Trade in Your Electronics for Cash
Been eyeing a new iPad or a nicer laptop? Keeping up with the constant upgrades in consumer electronic devices can be costly. And trying to resell your old device can be a frustrating experience: researching resale value, putting up photos and descriptions online, taking care for shipping, being on guard for fraudulent transactions.
Enter the Refreshed by Encore technology buyback program offered by the UA BookStores. Launched in June, the program pays customers for their used electronic items. Customers can get a quote online and, if they decide to trade in their item, they can choose to receive payment as a BookStores gift card or have a check mailed to them within one to two weeks.
"Obtaining a quote online is very easy," said Andy Bryant, assistant director of UA BookStores. "There is no commitment and no charge. We encourage people to test the system and see how much they can get. They might be surprised how much an item that holds little or no value to them can actually still get them."
Mike Wang, manager of the service center at the UA BookStores, has used the system himself to trade in an iPhone 4 and an iPad for the latest iPad model.
"Even a device that suffered from liquid damage or has a cracked screen has some trade-in value as opposed to it just being thrown away," he said.
Wang â€“ who usually sells his used items on eBay or Gazelle, another popular trading site for used electronics â€“ said the Refreshed by Encore program is especially good for those who are looking to turn their used gear into cash as quickly and easily as possible.
"With eBay for example, there are a lot of hidden costs, like the listing fee, the final auction fee, fees for using PayPal, shipping costs and so forth. Plus, you have to come up with a description, take pictures of your items, etc. If you are looking for a hassle-free method to trade in your devices, the prices you'll get through Encore are competitive."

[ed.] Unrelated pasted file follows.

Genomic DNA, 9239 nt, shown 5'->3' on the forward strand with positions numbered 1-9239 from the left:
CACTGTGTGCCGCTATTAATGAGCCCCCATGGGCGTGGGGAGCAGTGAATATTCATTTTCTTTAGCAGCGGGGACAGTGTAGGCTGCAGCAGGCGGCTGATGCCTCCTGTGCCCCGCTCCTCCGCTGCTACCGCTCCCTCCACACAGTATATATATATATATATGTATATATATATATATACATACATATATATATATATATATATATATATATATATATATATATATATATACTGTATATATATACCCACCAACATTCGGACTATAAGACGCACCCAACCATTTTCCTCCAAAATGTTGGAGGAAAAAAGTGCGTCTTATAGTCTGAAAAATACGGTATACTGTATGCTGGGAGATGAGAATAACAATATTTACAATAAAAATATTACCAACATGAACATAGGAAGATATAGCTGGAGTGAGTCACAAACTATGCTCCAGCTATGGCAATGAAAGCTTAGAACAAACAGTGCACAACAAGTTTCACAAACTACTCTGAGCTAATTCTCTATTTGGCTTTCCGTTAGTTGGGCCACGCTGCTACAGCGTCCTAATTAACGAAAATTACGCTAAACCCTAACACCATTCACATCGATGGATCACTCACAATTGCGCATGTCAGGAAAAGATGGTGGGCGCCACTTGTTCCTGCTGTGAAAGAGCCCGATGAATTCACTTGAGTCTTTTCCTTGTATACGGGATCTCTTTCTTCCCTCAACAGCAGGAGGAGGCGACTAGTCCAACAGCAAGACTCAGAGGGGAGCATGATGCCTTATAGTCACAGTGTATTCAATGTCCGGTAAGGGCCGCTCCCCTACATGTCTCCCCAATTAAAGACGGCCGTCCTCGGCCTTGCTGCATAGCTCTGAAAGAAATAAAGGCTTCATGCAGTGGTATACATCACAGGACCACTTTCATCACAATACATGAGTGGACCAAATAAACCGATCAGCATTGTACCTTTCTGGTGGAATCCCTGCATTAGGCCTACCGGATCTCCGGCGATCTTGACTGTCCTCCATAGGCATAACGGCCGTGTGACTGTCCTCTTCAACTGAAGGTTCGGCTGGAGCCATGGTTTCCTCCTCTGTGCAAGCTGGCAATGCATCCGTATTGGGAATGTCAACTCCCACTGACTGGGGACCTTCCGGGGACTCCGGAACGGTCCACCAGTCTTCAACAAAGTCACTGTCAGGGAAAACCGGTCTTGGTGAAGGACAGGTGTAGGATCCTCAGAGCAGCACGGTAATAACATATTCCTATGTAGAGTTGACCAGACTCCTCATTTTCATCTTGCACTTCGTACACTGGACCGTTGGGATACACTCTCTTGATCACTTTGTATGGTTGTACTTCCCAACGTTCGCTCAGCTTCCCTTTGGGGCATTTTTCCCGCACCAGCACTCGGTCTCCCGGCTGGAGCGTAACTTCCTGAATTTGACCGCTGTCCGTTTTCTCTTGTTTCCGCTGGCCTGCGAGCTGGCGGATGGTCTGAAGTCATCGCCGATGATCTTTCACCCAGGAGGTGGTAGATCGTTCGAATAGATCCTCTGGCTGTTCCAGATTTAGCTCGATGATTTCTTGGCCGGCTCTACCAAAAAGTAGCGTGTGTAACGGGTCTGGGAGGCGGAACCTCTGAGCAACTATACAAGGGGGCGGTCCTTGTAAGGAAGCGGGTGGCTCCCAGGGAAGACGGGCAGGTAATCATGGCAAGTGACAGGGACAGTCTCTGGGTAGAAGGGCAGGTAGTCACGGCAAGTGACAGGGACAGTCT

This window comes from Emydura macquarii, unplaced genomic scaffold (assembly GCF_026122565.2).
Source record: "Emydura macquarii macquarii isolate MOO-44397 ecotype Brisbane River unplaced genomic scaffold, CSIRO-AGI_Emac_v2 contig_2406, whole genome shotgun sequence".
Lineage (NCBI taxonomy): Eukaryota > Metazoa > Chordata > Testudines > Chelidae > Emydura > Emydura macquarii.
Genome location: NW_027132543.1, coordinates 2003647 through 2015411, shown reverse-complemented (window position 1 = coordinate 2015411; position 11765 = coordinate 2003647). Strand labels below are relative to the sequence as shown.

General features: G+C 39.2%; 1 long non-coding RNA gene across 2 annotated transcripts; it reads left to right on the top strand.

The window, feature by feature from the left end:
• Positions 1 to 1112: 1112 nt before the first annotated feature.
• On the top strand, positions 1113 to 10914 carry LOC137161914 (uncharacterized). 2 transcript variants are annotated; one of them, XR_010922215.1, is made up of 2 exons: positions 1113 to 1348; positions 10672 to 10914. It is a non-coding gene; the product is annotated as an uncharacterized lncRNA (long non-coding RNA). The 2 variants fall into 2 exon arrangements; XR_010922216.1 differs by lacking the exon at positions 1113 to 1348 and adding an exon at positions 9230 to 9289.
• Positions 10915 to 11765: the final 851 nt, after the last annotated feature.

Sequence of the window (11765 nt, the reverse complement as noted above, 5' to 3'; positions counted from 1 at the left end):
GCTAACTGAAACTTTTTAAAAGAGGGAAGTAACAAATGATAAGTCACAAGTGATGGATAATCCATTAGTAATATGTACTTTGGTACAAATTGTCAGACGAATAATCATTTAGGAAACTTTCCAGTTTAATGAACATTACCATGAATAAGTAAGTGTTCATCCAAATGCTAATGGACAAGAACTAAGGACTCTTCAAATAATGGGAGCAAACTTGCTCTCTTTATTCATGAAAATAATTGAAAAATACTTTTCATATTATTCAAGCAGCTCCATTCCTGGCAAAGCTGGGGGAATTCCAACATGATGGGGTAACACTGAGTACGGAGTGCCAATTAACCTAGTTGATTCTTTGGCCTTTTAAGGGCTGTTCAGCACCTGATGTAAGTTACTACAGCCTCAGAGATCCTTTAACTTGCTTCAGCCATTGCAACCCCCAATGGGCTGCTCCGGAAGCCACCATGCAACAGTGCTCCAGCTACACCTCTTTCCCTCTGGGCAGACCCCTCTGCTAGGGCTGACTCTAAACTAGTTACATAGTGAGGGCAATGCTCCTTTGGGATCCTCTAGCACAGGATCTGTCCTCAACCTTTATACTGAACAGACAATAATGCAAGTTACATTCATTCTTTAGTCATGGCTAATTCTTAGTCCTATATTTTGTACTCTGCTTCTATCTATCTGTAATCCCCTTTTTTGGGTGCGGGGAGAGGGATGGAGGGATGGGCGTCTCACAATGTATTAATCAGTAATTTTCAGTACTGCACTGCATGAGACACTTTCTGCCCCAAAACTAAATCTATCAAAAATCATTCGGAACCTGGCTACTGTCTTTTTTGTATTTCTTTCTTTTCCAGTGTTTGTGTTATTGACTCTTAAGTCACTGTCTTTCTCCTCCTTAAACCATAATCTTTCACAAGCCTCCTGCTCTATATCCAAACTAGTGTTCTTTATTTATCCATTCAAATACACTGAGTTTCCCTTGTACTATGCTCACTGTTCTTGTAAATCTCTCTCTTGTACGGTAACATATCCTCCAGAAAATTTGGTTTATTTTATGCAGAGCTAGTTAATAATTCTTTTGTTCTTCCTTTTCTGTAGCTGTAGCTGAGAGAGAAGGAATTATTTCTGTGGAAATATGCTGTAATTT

The system works a little bit like the Kelley Blue Book for used cars, and checking for a quote is fast and easy: Prospective traders look up the device they want to sell and then indicate what kind of condition it's in. For laptops, the choices range from "like new" to "busted." The website also asks about accessories, battery condition, etc., and offers a quote and a confirmation number.
The categories come with descriptions that are straightforward and leave little room for mistakes in appraisal, Bryant said.
The customer can then choose to take the item to the bookstore, ship it directly to Encore Inc. or pass on the trade altogether. Currently, the bookstore inside the Student Union Memorial Center is the only location where customers can drop off devices and get their gift cards.
"There is no need to enter any personal information," Bryant said. "If the customer elects to go with the cash option and get paid by check, bypassing the bookstore, all negotiation is between Encore and the customer. They take care of the shipping, and if the customer is not satisfied or a price can't be agreed on, the item will be returned to the customer at no charge."
If the customer elects to go with the gift card option, he or she will receive payment immediately and all negotiations are between the UA BookStores and the customer.
"If the customer comes into the store with an item they want to trade in, they'll know immediately what the value is." Wang said.
Wang said the quotes depend on the market and the current demand, and only items that are listed on the website are eligible.
"If many people turn in a bunch of iPad 3s, the trade-in value drops accordingly. And if your product is not listed, it's either too old or people are not looking for it anymore."
For those items that are too old or too busted to have any trade-in value, the UA BookStores offers the Cyber Junk Collection event, usually held in mid-July. Customers are encouraged to drop off electronics that have run their course in the loading dock area on James E. Rogers Way on the north side of the bookstore, where associates will accept the items at no charge, bundle them up and pass them on to a recycling provider.
"The Cyber Junk program provides a clean, healthy outlet to dispose of electronics and keeps hazardous waste out of landfills," Bryant said. "Everything we collect is broken down into basic components, which are then either recycled or properly disposed of."
Bryant pointed out that the Refreshed by Encore program is open to anyone, regardless of affiliation with the University.
"We implemented this as a sustainability endeavor," Bryant said. "Getting things recycled and sold is better than manufacturing new. We consider this a service to the community."